Format and Typos:
Did not end up seeing any typos, but I also feel like there is not a lot here. Readability is fine, but I never felt like I had enough explained to me and never felt like I could find where it needed to be explained.
Game Mechanics and Stats:
Aside from everything else, this game feels like it was made as a proof of concept for what coding in Choice games can do for minigames and puzzles. There is a section where you must collect bones, by selecting ‘collect bones’ and then clicking next page to collect bones. You can give up the bones to collect them faster, as each one you give up lets you collect them faster, but it caps out at 5 per click. And you must collect 1000 bones.
You increase stats by paying credits, but you earn credits by gambling in minigames or doing other things. You can very safely win a small number of credits in a dice game, but you’ll be clicking ‘next page’ hundreds of times if you really want to max out your stats. You can buy weapons in different metal types, play a tic-tac-toe hybrid, manage a dwarven colony, flirt with an Ogress blacksmith… The list goes on.
The list going on is a big thing to talk about. Wide as an ocean, shallow as a puddle is an apt description. There is a massive quantity of things to do, but each of them is a simple diversion or puzzle that is meant to be a time-waster. Who you are doesn’t add anything to the game really, as all you need is a few hours playing ‘Nice Dice’ cramping your pointer finger and you can max out pretty much any stat you want to.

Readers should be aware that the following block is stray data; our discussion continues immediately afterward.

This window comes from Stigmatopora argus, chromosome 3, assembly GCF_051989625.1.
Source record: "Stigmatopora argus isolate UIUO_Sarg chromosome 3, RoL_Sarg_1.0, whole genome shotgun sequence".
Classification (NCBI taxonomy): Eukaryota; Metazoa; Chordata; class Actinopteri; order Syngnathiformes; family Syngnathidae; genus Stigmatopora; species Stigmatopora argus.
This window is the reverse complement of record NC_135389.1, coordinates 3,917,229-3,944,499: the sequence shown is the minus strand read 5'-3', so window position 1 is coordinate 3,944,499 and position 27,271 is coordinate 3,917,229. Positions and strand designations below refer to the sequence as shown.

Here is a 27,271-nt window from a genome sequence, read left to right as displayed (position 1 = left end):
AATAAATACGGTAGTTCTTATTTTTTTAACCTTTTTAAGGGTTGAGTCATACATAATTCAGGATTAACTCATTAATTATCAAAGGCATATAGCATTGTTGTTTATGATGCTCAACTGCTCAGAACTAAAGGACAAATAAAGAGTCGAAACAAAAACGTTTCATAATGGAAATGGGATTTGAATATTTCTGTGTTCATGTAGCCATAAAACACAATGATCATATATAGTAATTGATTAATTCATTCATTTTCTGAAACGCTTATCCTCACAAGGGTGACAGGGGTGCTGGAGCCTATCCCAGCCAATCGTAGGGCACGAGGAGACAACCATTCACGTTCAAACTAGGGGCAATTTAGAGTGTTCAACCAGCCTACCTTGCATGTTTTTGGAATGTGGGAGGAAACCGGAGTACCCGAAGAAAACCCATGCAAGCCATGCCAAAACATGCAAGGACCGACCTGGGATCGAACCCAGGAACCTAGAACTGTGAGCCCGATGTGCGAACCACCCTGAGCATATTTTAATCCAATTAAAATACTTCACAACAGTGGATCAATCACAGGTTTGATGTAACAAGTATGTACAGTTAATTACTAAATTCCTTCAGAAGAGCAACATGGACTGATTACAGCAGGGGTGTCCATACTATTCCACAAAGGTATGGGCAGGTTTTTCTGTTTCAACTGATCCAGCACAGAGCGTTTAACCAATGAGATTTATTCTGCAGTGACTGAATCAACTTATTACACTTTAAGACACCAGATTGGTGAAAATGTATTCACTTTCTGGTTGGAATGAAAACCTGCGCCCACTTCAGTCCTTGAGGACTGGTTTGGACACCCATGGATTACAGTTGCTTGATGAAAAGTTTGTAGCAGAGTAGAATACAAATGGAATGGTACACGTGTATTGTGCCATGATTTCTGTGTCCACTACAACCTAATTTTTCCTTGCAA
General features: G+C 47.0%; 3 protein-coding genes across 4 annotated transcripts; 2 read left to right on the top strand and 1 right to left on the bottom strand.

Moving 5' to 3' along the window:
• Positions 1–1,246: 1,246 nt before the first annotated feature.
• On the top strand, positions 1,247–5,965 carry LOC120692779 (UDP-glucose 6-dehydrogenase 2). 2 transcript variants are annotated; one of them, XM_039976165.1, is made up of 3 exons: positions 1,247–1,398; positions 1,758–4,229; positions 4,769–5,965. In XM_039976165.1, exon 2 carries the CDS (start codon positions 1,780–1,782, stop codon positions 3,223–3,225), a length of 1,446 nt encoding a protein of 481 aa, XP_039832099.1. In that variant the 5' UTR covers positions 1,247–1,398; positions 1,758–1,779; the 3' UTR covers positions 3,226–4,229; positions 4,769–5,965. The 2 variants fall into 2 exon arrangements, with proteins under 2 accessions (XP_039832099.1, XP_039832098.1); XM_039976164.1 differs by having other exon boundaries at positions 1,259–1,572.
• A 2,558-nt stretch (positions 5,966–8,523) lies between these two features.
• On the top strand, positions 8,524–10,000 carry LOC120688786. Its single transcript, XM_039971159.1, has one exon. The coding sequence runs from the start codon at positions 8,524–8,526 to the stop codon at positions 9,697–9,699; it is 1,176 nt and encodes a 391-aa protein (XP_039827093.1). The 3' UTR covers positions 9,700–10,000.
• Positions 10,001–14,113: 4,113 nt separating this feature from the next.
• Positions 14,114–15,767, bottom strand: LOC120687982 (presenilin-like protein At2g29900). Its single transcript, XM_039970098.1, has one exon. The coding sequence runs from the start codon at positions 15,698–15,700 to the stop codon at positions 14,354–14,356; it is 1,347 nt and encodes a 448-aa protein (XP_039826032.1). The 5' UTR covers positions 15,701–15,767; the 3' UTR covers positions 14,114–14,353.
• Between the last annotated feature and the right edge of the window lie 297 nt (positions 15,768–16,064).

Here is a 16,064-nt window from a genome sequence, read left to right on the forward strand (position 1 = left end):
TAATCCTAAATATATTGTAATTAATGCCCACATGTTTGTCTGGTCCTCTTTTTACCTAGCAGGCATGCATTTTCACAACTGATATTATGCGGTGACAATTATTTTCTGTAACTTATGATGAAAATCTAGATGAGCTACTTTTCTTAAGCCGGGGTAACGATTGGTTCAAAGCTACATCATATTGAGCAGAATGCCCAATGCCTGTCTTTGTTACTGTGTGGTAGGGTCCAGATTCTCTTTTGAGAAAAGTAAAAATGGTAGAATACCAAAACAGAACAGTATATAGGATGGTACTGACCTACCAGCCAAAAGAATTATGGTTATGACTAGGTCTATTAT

- I’m still not sure what I’m supposed to be doing in this game.
- Story is possibly a tower of children wearing a trench-coat pushing you out of a door screaming “You’re late for business and fun!”
- I had to click ‘next page’ a minimum of 200 times to solve one puzzle.
- If you are interested at all in how to use RNG to create Choice code… This game is a perfect primer.
- The idea of a theme park game is interesting. I just wish I had more of a tether for each story section.
- Give the game a try for free once. It’ll give you an idea if bite-size puzzles and games are something that is up your alley.
Spot on. I knew Carlos back when he still came around here, and we both had our first stories come out about the same time. It was incredible, the things he could do in ChoiceScript that most others never would have considered. But the story for Missing Wings was always a thin skin draped across the monstrous and fascinating bones of the only robust minigame compilation in ChoiceScript until Interactive Bonbons released years later. It’s such a unique animal that I was glad it existed and had some fun with some of the minigames, but I will freely admit that even using a guide, I still could never finish it. It remains one of the least-reviewed titles on the omnibus for that exact reason. Not many could get to the end to review it at all.